Making Security Visual
With sufficient training data, and a better overall understanding of exactly how computers see the world, the future applications of computer vision could be immense. So what might computer vision be like in the future?
If we trained computers to recognise the fingerprints and iris scans of the whole population, this could transform the way we think about our security and privacy in the future. Computer vision could facilitate a shift towards using iris and fingerprint scans to manage access to restricted areas and buildings, as well as retrieve our medical or criminal records. While this would require a small sacrifice of anonymity, we would essentially become the password to our own data; access to our records would not be based on the information that we remember or the key that we carry. This will make it easier to access our records, minimise scenarios were patients are misidentified, and also simplify the process of restrict access to high-security areas. Such technology could be a great stride towards making us safer; it could be used to prevent high-risk dementia patients from leaving their nursing home or to reduce the number of prisoners escaping from jail.
Computer vision has begun play a role in keeping us safe online and in the future will play an increasingly vital role in this. Facebook describes the emerging importance of computer vision in its recently announced policy on preventing the spread of terrorism via social media sites. Working in partnership with other big players on the social media scene like YouTube and Twitter, a key element of Facebook’s anti-terrorism strategy is to use image matching technology. Whenever a person attempts to upload terrorist content, AI systems analyse whether the image matches a known terrorist photo or video. So, if a terrorist image has been removed previously, other accounts will be prevented from uploading the same image to Facebook. Thus, in many cases, terrorist content intended for upload simply never reaches the platform. In the future, computer vision will play an increasingly important role in our security, both in public and online.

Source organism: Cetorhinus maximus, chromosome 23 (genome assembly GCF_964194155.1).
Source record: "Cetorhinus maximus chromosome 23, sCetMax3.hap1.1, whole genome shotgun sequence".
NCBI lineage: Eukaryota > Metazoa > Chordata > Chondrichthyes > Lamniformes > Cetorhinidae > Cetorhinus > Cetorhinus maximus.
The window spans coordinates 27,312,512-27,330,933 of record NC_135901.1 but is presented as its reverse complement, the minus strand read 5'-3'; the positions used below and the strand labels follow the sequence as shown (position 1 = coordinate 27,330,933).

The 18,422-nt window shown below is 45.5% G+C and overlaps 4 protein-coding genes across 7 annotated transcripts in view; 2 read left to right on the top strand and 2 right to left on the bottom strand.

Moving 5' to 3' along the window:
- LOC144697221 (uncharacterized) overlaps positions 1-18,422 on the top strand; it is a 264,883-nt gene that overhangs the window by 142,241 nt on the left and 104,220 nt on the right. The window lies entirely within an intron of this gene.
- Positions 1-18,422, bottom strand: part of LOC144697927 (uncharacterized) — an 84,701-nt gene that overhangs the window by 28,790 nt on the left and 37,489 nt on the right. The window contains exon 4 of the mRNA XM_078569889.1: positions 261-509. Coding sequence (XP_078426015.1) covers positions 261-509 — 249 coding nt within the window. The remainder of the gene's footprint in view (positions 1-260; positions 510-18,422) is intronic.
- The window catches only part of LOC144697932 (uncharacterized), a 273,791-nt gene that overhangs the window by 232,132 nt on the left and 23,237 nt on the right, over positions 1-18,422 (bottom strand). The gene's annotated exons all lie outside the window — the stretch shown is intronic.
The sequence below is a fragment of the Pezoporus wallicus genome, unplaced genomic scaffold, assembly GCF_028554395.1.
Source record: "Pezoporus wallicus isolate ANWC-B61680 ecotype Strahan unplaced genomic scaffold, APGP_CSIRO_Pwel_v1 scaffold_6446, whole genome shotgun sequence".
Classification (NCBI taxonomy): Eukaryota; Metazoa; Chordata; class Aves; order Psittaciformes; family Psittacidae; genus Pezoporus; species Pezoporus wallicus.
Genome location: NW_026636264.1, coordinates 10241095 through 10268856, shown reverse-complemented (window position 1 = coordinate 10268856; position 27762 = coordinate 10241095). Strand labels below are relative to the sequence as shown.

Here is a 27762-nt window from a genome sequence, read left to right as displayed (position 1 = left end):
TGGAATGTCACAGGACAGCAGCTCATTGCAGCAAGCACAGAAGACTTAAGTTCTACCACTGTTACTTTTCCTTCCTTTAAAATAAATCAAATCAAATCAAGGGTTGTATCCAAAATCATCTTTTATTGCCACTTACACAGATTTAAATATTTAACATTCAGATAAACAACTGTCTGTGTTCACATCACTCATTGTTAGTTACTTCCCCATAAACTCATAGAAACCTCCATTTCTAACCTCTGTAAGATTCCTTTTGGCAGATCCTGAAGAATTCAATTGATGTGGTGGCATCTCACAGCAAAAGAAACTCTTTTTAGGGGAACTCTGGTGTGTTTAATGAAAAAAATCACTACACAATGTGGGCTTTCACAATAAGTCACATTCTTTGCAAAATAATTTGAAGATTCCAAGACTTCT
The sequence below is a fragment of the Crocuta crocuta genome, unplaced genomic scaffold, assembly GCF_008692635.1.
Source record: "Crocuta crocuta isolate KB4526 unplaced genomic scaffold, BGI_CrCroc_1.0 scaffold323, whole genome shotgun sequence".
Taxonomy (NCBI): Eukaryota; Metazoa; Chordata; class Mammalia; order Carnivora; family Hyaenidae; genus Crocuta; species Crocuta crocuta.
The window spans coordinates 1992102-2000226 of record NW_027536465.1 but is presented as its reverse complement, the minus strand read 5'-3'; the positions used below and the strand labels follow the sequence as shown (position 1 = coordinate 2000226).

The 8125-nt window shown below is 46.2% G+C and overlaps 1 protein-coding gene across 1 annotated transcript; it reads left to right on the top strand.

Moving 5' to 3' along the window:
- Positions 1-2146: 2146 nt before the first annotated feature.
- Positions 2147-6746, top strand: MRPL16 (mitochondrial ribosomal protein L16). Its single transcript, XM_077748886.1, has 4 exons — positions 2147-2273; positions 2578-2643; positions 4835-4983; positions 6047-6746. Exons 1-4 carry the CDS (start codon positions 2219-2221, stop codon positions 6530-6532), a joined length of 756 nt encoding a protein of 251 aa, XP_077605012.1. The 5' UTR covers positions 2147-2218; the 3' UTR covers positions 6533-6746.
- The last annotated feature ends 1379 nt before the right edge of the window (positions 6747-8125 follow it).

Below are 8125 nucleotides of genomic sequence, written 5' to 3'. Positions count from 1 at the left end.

Computer vision could have a significant impact on the way our cities are planned and built, making them more efficient and safe. Construction workers could benefit from augmented reality blueprints and plans to use throughout the building process. This would make the building experience more visual, allowing construction workers to work with greater accuracy without having to consult multiple plans after each step. The building process would become faster and more efficient, lessening the potential for errors that could cause problems further down the line. This, in turn, would improve the quality of buildings, which would be safer and sturdier as a result.
The quality assessment process of surfaces, such as roads and pavements, could also be enhanced with computer vision. Through a combination of human expertise and the superhuman seeing power of a machine, the quality inspection of these surfaces would become more accurate, as human error would be minimised. Computer vision would be able to detect complex defects in surfaces faster and more accurately and so also improve the quality of our roads.